CETLI’s report suggests staffing the DLI with at least a half dozen people—a director, an associate director, course designers, and software developers—plus fellows from among students, industry, and faculty from BU and other universities. The associate director will be a new hire for the University, Dellarocas says, while the other spots may be new employees or recruited from among current BU staff.
To develop each MOOC, he says, the DLI will assign an amply staffed production team: one or more instructors, a teaching assistant, a learning designer, a graphic designer, a software developer, and a videographer. A MOOC will be born in three stages. First, the team will develop course materials, storyline, and flow, he says. Second, the team will record lectures and other video sessions, while graphics, simulations, and problem sets are created and all course materials are integrated into edX’s platform. Finally, the MOOC will be tested, both by DLI and with a group of BU students, before being publicly released.
“Some courses will be based on videographed lectures captured in actual lecture halls,” Dellarocas says, “and some will require dedicated video sessions captured at a different setting,” perhaps a lab or the instructor’s office. “Some courses may include simulations or interactive problem sets that involve the development of software.”
Dellarocas earned master’s and doctoral degrees in computer science from MIT and sits on the boards of two information systems journals. “Professor Dellarocas will bring creativity, thoughtfulness, and spirit to the leadership of this important new initiative,” Loizeaux says.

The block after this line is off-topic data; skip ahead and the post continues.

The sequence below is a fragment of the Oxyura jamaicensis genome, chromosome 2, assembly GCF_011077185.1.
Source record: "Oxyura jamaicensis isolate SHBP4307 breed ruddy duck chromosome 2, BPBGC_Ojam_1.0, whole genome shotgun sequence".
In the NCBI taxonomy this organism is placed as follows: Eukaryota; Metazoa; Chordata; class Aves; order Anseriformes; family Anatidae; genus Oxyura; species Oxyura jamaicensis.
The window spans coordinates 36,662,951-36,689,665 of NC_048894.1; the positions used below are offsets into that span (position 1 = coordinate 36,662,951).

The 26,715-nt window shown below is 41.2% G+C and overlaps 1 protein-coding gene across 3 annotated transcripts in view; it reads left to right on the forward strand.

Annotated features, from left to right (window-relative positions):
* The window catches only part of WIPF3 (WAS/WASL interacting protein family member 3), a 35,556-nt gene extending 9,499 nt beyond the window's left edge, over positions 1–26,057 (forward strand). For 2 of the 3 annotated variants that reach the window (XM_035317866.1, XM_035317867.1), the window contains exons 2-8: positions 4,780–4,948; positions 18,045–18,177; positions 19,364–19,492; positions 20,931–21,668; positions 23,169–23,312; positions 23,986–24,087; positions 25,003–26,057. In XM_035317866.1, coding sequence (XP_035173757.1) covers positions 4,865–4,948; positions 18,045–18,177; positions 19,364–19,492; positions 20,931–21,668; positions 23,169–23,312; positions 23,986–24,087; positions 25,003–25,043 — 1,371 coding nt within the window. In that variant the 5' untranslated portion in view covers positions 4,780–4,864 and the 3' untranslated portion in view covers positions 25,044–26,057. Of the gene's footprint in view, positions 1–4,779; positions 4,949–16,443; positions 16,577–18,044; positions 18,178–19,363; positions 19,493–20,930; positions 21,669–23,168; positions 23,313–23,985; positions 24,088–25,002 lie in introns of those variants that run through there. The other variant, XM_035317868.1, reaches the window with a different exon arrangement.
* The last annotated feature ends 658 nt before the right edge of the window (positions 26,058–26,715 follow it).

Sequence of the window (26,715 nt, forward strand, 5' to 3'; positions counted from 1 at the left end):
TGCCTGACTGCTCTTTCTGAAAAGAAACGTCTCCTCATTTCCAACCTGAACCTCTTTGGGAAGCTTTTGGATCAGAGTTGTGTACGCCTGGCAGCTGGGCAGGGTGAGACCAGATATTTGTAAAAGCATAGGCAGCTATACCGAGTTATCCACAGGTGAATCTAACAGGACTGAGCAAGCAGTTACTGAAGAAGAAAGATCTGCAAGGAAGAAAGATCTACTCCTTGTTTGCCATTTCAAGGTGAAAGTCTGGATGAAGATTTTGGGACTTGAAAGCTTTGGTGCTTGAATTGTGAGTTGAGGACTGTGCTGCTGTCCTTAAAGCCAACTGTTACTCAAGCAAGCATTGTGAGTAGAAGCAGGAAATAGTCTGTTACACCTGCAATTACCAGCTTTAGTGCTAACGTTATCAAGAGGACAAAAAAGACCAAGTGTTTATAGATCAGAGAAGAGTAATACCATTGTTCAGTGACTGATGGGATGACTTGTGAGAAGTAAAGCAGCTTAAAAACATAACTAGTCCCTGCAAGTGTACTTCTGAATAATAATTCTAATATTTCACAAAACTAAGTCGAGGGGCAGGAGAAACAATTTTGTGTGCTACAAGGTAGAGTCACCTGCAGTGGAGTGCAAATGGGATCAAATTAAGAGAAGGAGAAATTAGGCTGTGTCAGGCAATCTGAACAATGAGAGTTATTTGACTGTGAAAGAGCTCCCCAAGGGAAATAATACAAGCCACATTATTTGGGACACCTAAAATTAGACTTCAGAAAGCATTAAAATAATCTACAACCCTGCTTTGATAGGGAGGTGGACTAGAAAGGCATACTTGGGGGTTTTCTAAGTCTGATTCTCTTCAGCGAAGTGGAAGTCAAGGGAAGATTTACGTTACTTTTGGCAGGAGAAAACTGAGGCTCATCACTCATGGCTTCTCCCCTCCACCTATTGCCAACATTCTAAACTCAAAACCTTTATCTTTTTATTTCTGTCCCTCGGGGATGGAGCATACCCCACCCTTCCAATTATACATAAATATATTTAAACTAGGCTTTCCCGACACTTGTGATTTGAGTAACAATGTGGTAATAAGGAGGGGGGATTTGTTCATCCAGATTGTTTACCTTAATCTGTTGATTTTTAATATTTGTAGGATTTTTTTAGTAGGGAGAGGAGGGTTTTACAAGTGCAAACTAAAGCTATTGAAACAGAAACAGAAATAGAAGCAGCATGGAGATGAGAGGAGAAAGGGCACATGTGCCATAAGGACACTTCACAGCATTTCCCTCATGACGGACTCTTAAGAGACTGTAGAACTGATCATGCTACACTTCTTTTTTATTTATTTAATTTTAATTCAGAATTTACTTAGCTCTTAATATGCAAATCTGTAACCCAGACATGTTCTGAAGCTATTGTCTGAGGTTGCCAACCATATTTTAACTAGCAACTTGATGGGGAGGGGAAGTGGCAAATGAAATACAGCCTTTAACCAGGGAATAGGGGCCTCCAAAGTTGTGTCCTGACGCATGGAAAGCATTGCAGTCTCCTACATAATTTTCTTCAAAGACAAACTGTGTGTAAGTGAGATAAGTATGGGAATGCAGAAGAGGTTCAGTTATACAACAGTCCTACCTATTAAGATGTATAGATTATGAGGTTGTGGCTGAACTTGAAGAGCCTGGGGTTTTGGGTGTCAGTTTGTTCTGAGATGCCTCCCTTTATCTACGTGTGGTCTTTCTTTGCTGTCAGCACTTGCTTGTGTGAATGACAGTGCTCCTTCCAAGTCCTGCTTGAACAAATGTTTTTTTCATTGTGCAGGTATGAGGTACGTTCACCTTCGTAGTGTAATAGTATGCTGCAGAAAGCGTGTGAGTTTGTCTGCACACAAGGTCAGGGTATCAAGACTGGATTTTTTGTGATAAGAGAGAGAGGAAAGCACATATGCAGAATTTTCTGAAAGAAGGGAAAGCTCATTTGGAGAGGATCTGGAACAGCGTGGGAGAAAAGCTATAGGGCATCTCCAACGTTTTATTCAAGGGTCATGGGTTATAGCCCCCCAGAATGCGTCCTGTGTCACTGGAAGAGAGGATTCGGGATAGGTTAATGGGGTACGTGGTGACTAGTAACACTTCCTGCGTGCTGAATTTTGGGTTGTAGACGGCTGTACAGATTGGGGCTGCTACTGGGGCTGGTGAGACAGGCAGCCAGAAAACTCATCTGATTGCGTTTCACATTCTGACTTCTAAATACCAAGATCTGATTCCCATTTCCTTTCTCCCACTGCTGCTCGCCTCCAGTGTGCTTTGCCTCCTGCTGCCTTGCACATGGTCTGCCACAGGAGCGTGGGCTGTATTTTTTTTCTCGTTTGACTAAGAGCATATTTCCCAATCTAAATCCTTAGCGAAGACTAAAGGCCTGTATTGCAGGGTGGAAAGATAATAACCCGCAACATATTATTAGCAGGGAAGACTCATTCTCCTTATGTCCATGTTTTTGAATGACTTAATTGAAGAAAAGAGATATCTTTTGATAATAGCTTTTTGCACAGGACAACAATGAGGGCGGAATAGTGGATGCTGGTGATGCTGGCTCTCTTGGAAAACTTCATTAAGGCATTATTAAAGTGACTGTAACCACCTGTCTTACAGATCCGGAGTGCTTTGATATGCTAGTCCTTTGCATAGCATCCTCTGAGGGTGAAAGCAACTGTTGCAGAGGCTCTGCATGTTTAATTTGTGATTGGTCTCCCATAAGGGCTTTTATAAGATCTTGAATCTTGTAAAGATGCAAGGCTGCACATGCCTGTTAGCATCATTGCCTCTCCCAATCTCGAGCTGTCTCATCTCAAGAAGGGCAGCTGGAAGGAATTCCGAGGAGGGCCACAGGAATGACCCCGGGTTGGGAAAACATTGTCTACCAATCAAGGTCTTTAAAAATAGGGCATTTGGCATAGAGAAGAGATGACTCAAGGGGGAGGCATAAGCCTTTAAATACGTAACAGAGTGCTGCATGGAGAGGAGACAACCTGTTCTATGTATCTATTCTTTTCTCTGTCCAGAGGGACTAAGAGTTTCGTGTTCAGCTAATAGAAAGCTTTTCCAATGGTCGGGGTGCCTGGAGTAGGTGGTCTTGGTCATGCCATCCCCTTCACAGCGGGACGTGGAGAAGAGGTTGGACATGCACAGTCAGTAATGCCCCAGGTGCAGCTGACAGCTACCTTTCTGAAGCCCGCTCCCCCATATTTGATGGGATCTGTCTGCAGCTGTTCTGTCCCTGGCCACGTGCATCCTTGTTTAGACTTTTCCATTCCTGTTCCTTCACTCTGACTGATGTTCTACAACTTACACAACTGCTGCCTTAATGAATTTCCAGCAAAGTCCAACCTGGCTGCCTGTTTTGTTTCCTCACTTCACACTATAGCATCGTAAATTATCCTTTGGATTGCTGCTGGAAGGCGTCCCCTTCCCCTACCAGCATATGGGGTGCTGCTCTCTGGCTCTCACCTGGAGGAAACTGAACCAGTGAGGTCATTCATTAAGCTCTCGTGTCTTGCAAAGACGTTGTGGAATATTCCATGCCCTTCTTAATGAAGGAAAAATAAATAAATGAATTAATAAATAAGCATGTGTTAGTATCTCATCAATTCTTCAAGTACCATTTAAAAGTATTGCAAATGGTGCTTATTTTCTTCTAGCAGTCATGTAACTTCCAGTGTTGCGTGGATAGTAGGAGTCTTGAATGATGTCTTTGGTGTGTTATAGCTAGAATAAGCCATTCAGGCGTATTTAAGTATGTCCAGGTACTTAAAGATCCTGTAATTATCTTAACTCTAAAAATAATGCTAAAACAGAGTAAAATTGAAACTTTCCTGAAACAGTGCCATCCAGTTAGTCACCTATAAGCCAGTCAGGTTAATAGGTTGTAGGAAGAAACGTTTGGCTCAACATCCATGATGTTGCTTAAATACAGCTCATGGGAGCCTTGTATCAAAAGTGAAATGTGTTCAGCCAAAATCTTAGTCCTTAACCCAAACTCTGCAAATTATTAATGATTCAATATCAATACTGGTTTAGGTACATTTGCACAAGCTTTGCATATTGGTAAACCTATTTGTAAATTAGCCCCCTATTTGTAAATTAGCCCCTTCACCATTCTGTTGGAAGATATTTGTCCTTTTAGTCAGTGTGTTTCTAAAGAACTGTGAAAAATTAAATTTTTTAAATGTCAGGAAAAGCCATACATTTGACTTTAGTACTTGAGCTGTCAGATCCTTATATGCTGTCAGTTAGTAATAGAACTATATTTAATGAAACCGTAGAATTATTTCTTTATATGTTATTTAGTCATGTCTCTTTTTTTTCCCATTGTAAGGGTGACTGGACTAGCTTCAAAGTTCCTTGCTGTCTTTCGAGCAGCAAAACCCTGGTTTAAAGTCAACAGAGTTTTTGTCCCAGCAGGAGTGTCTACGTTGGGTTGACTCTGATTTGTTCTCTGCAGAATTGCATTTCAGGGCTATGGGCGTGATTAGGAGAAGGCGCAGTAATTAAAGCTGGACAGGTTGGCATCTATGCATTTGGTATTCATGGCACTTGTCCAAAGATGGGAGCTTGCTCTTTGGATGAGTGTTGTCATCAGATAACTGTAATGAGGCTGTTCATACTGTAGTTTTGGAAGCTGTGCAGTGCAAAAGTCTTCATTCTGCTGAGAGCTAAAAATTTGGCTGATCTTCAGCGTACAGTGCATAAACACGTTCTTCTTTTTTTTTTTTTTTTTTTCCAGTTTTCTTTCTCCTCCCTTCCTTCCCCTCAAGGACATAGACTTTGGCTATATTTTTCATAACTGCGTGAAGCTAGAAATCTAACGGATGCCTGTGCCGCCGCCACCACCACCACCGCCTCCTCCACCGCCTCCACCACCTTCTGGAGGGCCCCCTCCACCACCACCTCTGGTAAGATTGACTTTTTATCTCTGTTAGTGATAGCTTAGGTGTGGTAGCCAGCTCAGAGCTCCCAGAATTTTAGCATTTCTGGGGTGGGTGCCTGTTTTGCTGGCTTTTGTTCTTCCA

Brown says other CETLI recommendations will be considered this fall after consultation with the faculty. He says that the University Council and the faculty must weigh “critical policy questions” arising in the digital age.
“One is how to define ownership of digital material that is produced with the use of significant University resources,” the president says. “A second question is how to define the boundaries of faculty teaching in the context of new opportunities for participating in digital learning for nontraditional student cohorts with entities other than Boston University.”
Other CETLI recommendations include pooling BU’s existing but disparate resources for improving courses via digital technology; establishing a new and ongoing funding program to continue the innovation-producing efforts of the seed grants; and retaining a reconstituted CETLI to steer BU’s technology efforts, advised by a board of experts that would include edX staff, among others.
CETLI’s report discusses both the potential and the challenges of online education. In the former category: “Developing high-quality online courses and other online content advances the commitment in BU’s strategic plan to developing a special undergraduate educational environment that ‘combines our commitment to a liberal arts and sciences education with professional opportunities, while creating flexible educational opportunities to leverage the depth of CAS and our other schools and colleges.’”